The leader of a 2-year-old school district in Bartlett is Tennessee’s Superintendent of the Year.
David Stephens received the honor Sunday from the Tennessee Organization of School Superintendents during its annual awards banquet in Gatlinburg.
Stephens was deputy superintendent of Shelby County Schools before its merger with Memphis City Schools and played a central role in the 2013 consolidation. After six municipalities split from the newly formed district in 2014, he helped develop Bartlett City Schools with 10 schools and about 9,000 students in the Memphis bedroom community.
Bartlett City Schools had about 8,500 students last year, including 36 percent who are considered economically disadvantaged. Its high school had an ACT composite of 20.5, just up from Tennessee’s average of 19.4 out of a possible 36 for public school students.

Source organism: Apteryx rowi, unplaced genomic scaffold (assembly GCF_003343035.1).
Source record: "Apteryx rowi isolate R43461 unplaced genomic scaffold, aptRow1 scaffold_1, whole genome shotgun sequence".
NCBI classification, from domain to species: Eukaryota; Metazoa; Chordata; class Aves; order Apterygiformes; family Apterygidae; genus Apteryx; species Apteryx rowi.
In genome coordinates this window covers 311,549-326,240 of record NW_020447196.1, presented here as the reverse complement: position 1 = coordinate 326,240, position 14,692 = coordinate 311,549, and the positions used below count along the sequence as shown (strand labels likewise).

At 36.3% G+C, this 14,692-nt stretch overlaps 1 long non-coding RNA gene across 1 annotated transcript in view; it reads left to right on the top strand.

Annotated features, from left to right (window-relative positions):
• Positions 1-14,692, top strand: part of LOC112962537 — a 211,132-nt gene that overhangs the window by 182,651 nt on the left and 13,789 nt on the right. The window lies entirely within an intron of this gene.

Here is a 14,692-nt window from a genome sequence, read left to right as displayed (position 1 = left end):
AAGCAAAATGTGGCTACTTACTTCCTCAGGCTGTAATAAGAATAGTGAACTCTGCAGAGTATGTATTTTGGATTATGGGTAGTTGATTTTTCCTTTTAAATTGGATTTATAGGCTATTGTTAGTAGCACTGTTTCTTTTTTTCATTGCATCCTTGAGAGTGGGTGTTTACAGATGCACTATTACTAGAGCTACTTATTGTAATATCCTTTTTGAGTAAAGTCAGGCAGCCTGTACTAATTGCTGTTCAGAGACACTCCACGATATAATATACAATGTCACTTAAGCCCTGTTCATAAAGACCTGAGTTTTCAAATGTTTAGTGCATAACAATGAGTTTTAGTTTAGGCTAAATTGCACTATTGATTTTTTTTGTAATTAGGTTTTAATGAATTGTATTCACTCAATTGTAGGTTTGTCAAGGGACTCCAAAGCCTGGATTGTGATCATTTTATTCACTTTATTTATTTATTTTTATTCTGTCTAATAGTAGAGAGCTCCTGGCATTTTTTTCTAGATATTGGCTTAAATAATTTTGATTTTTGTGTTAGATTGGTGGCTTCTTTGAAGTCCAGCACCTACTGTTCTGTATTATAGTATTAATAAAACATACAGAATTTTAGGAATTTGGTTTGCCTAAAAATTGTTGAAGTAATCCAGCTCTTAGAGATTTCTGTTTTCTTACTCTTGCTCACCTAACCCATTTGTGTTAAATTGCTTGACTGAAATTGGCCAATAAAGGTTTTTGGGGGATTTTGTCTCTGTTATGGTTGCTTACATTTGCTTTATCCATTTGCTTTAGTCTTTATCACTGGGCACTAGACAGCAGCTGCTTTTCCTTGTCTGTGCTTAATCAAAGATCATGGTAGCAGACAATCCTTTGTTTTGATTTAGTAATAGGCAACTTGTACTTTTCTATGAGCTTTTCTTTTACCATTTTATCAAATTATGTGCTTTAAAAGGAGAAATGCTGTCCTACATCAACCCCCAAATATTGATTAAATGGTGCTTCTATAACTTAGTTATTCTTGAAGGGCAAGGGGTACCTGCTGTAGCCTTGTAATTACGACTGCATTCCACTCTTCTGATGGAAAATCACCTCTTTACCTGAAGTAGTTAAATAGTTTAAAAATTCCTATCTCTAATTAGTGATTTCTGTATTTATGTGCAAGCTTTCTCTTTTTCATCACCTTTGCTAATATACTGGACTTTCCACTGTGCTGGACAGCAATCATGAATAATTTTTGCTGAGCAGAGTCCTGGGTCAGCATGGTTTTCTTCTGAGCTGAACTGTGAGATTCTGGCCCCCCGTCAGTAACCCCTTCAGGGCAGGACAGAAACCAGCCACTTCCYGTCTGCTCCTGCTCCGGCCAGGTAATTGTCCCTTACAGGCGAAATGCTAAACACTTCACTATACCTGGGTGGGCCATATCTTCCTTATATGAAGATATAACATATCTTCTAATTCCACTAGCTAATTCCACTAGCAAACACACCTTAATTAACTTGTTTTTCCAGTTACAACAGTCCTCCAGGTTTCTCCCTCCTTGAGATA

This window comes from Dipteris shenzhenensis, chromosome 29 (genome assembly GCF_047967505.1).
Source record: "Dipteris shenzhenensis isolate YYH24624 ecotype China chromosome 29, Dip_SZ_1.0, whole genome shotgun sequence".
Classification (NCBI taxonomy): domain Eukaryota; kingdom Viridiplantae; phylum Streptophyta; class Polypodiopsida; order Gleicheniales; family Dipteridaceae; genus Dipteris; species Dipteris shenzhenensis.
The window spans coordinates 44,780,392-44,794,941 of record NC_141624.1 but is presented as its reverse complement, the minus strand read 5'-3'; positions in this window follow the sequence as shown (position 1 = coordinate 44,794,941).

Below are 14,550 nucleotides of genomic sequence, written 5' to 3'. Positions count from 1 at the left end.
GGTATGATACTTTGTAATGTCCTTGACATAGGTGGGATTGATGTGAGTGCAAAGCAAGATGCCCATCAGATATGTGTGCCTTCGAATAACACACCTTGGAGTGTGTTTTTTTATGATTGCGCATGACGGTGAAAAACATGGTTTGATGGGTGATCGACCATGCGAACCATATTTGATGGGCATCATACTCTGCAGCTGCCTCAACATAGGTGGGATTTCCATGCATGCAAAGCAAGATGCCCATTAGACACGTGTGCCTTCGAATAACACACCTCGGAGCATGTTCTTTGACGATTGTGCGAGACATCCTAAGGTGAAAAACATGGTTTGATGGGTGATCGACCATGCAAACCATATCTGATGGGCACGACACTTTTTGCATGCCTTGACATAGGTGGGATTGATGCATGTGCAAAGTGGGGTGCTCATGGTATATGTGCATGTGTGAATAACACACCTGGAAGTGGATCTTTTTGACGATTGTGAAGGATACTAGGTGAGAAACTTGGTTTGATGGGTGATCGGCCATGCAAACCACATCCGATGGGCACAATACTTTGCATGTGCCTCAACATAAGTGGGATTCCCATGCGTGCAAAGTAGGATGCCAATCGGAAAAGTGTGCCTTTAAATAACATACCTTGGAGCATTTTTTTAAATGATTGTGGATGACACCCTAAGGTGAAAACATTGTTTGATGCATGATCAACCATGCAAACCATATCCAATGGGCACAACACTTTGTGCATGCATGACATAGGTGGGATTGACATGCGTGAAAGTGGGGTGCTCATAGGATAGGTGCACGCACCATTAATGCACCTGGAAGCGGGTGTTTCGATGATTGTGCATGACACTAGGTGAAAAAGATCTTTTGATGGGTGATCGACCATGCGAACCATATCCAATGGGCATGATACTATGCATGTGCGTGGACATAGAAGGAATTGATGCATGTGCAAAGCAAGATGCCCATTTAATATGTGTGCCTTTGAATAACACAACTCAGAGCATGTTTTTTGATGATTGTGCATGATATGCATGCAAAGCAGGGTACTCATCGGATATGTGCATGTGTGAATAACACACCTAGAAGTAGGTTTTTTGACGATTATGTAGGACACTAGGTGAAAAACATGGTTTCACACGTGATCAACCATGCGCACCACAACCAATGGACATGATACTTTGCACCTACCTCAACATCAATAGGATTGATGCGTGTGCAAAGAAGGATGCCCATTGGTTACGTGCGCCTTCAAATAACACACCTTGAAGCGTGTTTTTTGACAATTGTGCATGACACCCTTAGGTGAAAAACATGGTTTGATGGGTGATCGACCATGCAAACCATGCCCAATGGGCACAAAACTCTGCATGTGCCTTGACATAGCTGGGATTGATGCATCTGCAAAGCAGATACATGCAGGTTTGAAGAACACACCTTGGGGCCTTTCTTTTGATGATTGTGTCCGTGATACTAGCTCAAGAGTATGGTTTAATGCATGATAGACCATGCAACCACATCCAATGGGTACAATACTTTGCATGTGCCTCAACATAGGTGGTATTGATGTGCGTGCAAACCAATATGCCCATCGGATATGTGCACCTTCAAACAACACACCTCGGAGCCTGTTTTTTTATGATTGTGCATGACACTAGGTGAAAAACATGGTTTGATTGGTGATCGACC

By comparison, Shelby County Schools, the state’s largest district, had 116,000 students last year, 80 percent of whom were economically disadvantaged, and an ACT composite of 16.9.
Watch: Stephens sat down with Chalkbeat in 2014 to talk about what he learned from the merger, Bartlett’s plan to become a Science, Technology, Engineering and Math (STEM) district, and what he would have done differently if he could do the merger over.
The leader of the superintendents group praised Stephens’ focus on professional development and his quick work to establish Bartlett City Schools. “The work that he has done has been exemplary, especially given the fact that he created the district from scratch just a short time ago,” said Wayne Miller, executive director of the statewide organization.
Stephens was selected for the honor from eight regional superintendents of the year:
- Rebecca Isaacs (Rogersville City), First Tennessee;
- Jason Vance (Loudon County), East;
- Bobby Cox (Warren County), Upper Cumberland;
- Dan Lawson (Tullahoma City), South Central;
- Don Roberts (Meigs County), Southeast;
- Mike Davis (Robertson County), Mid-Cumberland; and
- Randy Frazier (Weakley County), Northwest